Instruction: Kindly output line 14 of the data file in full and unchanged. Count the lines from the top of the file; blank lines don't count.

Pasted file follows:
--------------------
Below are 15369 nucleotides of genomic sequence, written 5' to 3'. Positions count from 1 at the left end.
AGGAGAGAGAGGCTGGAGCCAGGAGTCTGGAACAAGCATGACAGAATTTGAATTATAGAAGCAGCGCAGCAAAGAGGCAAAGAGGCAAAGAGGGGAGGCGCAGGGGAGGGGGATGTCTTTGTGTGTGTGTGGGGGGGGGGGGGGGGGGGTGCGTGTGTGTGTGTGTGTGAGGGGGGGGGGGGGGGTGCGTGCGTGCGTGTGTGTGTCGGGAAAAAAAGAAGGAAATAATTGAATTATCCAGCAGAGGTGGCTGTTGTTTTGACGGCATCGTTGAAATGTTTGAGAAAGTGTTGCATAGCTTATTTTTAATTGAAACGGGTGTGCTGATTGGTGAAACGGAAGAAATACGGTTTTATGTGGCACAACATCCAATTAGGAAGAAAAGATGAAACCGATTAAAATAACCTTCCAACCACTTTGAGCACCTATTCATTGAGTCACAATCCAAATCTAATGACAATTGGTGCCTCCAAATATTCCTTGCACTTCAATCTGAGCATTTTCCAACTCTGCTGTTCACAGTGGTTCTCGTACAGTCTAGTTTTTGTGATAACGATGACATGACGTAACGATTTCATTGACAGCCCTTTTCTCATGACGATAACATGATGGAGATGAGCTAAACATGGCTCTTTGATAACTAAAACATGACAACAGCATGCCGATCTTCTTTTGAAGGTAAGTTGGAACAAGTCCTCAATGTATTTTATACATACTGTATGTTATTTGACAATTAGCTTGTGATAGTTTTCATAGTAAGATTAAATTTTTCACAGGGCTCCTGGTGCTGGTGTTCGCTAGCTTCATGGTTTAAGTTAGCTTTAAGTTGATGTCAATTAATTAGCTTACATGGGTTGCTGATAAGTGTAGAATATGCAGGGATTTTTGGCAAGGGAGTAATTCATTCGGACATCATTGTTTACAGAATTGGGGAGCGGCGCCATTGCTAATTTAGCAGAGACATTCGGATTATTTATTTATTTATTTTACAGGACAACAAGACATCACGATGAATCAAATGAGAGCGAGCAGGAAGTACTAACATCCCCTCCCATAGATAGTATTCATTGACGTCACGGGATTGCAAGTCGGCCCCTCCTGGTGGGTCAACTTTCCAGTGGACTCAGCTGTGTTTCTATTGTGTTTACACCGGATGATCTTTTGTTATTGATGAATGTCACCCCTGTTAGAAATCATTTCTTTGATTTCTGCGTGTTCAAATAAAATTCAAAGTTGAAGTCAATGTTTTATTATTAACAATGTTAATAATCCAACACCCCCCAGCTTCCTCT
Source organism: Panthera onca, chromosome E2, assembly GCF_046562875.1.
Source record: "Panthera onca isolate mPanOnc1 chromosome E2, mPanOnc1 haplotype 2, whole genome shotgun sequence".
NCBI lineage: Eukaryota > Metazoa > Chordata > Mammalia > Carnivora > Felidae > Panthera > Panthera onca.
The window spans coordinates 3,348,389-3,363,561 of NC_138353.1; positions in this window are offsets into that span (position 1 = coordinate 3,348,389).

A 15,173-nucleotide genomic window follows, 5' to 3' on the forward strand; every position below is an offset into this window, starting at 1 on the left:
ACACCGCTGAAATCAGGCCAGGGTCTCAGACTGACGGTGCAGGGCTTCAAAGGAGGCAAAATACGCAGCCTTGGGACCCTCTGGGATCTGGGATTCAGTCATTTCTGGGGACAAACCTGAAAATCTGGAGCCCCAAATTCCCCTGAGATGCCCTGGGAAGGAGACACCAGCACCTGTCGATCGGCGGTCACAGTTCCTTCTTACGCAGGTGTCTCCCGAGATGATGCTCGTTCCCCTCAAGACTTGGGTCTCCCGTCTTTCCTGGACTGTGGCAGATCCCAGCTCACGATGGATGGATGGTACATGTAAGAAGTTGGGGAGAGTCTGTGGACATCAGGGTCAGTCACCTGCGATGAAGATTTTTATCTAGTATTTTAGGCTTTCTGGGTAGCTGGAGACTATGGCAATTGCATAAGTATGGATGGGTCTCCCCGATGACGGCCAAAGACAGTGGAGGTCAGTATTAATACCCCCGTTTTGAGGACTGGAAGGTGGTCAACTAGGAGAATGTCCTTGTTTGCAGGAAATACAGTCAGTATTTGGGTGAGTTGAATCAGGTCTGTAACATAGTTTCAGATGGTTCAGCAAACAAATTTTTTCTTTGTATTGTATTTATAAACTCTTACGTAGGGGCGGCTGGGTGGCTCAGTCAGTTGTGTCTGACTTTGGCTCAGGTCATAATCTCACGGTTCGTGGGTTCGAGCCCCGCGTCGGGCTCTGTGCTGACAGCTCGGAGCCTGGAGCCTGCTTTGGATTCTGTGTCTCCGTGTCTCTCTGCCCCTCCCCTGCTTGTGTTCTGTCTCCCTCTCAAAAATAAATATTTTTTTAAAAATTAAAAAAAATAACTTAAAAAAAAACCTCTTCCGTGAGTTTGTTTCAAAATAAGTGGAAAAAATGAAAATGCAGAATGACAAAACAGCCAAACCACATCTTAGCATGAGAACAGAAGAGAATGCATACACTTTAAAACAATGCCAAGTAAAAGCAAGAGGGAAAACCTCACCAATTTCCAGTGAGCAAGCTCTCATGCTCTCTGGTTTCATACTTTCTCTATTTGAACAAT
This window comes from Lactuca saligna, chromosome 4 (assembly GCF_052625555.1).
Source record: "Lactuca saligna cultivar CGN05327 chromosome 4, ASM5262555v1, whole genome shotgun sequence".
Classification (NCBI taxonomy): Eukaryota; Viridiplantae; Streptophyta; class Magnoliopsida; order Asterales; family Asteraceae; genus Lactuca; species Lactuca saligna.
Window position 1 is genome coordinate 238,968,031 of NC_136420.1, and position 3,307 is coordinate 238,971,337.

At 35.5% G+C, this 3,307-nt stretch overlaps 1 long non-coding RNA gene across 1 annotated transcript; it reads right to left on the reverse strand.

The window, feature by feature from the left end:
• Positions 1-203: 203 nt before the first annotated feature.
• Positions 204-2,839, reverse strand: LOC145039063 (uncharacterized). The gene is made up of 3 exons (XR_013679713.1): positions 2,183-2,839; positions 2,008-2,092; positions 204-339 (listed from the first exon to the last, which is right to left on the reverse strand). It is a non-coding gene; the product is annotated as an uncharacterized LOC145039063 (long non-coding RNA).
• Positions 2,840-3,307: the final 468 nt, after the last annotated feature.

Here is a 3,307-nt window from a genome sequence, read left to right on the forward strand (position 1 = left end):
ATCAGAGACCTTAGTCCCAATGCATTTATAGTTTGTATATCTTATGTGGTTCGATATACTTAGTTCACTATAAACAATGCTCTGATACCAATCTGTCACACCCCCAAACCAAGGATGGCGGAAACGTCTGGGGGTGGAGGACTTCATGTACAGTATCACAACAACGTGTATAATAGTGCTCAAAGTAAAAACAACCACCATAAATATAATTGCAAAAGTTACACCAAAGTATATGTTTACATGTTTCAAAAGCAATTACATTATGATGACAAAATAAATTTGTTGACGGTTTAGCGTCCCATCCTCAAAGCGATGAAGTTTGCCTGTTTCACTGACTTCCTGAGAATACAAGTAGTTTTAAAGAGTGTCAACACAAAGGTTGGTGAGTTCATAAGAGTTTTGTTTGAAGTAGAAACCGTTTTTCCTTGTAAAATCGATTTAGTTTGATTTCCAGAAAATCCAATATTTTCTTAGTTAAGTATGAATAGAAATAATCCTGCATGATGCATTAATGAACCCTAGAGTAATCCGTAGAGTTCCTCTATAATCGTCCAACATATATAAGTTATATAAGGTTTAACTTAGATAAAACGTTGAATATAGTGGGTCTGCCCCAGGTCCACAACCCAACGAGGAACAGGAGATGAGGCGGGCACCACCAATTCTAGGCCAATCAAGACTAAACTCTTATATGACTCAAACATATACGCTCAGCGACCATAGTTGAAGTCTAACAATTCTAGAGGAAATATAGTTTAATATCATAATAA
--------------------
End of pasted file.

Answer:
The window, feature by feature from the left end: